We can surf the Internet and rightfully lose our minds over the head of Apple Music's clueless and sexist remarks, but chalk up the pay inequity too many musicians face as merely “the crazy music business.” But no one should be entitled to any free service, because a musician’s salary benefits everyone in the business. From the caterer to the guitar tech and the venues that host them to the roadies and tech crews, and even the receptionists at the record label, everyone eats from the same pie. Whether the amount is luxurious or not is beside the point; money is money. Without it, musicians have to rely on other sources of income, usually and unfortunately not music-related.

Living hand-to-mouth is a reality faced by many touring bands. Worse, there’s no governing authority or disciplinary arm watching out for those who do go unpaid. Recently Mixi Demner of Stitched Up Heart told us about the rampant thievery in the payment-on-demand system the L.A. rockers encountered when they got stood up for $500 at a Las Vegas gig.

“We’ve been ripped off a lot,” Demner admitted.

"Technology has been a good thing and ultimately a bad thing for music" — Act of Defiance's Shawn Drover
"Technology has been a good thing and ultimately a bad thing for music" — Act of Defiance's Shawn Drover

Imagine if we asked sports figures to survive off the merchandise they created. Or Hollywood's actors and directors were expected to create blockbusters just for the "exposure"? That sort of thinking is not only insulting and ignorant, but dangerous.

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You can’t deny the materialistic satisfaction many fans get from owning music paraphernalia. It speaks to the collector of vinyl, the hoarder of rare posters, the guy with a shoebox menagerie of concert-ticket stubs. We long for the tangibles. How else do we account for the fact that in 2016, vinyl manufacturers are backed up with orders? People will buy physical copies of music.

Ultimately, though, the situation falls on the shoulders of musicians, who must demand payment where it is due and insist that venues act toward performances the same way theaters instruct patrons in the appropriate use of cell phones. If venue security can enforce the common rule that media photographers put their cameras away after the third song, they can certainly monitor excessive cell-phone recording in the crowd.

Even at the local level, bands experience theft of service. Last fall, Shelby Schwem of Houston's Green As Emerald told us about confronting a promoter who hadn't paid up.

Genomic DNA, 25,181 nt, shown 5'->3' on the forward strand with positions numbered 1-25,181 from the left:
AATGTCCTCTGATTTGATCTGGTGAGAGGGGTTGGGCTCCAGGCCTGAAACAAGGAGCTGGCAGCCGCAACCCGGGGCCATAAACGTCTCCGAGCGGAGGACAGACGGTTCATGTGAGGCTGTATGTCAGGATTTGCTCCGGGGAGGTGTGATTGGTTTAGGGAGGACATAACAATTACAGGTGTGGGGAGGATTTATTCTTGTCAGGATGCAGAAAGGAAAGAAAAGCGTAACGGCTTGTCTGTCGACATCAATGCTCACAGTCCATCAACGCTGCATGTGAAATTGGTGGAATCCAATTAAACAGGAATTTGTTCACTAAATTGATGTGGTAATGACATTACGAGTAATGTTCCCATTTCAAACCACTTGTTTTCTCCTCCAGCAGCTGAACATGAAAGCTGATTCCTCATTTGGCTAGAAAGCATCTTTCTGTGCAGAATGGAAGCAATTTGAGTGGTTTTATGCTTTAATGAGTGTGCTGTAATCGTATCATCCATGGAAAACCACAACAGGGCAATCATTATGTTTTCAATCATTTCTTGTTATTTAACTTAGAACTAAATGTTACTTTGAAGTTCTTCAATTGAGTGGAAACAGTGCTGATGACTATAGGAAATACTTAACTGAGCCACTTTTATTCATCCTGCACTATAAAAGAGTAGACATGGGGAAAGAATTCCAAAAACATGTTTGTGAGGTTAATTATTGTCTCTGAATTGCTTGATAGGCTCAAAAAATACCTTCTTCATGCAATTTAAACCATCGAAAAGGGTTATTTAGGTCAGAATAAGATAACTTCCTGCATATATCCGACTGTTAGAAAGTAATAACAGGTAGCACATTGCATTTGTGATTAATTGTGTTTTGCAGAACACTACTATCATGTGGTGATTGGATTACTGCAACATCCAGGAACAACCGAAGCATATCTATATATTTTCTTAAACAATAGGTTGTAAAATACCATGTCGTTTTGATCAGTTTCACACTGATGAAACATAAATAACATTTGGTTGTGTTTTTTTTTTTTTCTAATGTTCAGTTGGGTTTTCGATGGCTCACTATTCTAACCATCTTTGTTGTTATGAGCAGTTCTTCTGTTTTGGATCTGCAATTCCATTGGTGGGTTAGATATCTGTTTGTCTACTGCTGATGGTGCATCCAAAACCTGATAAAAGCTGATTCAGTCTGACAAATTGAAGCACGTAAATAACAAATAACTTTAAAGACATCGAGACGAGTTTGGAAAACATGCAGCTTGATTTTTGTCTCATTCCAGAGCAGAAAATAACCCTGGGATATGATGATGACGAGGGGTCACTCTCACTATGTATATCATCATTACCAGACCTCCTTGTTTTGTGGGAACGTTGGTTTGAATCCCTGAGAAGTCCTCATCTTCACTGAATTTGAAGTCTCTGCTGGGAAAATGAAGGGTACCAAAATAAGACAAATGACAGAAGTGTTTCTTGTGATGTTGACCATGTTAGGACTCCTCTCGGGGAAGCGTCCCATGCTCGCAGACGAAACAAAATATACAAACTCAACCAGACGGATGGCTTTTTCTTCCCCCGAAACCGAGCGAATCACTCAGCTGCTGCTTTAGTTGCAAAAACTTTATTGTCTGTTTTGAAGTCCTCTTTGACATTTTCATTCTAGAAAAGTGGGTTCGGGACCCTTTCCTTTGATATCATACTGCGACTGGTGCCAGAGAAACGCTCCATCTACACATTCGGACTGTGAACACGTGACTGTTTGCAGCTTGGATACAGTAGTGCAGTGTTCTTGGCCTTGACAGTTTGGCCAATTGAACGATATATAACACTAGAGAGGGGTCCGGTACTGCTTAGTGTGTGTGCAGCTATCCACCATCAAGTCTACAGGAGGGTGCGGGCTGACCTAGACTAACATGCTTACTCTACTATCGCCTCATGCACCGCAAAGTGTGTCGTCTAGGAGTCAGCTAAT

"I showed up at his house [and said], 'You’re not going to rip my band off," he said. "'We don’t work for free, just like nobody else around here works for free.'”

Surely, many bands have similar stories, and something is truly fractured within the industry when such stories are the norm and not the exception. What touring band has the time or resources to hire a lawyer to chase after small claims settlements? It’s ridiculous to tell every band to hire a lawyer.

There's no reason for musicians to be broke when Apple and YouTube are raking in cash.
There's no reason for musicians to be broke when Apple and YouTube are raking in cash.

It’s not just the little bands, either. Former Megadeth drummer Shawn Drover, now of Act of Defiance, spoke recently about how YouTube has treated musicians, mincing no words about what is for him the diminished experience of playing live.

“Unfortunately, it seems to be waning," he said. "[The scene] is not what it used to be in America, and it’s unfortunate. Everybody is filming the show [with phones] and it’s on YouTube in ten minutes. Why the hell should I spend $20 going to the show when I can just watch it on YouTube? Technology has been a good thing and ultimately a very bad thing for music.”

Asked about the pay structure for musicians in the digital age, his frustration was again apparent.

“Don’t get me started on that shit," Drover said. "That’s a whole other topic. I mean, that’s a depressing conversation about Internet piracy — it’s destroying the industry. I don’t want to get into that; it's just so negative.”

Who can blame him? While the spirit of rock and roll carries on despite the ever-present death knell that has continually been ringing of late, there remain no easy answers to repairing the logjam of our once-flooded stream of rock stars. One thing rings true: If musicians are truly fed up, they must act in a way that leads to a paradigm shift in music. Start the revolution today.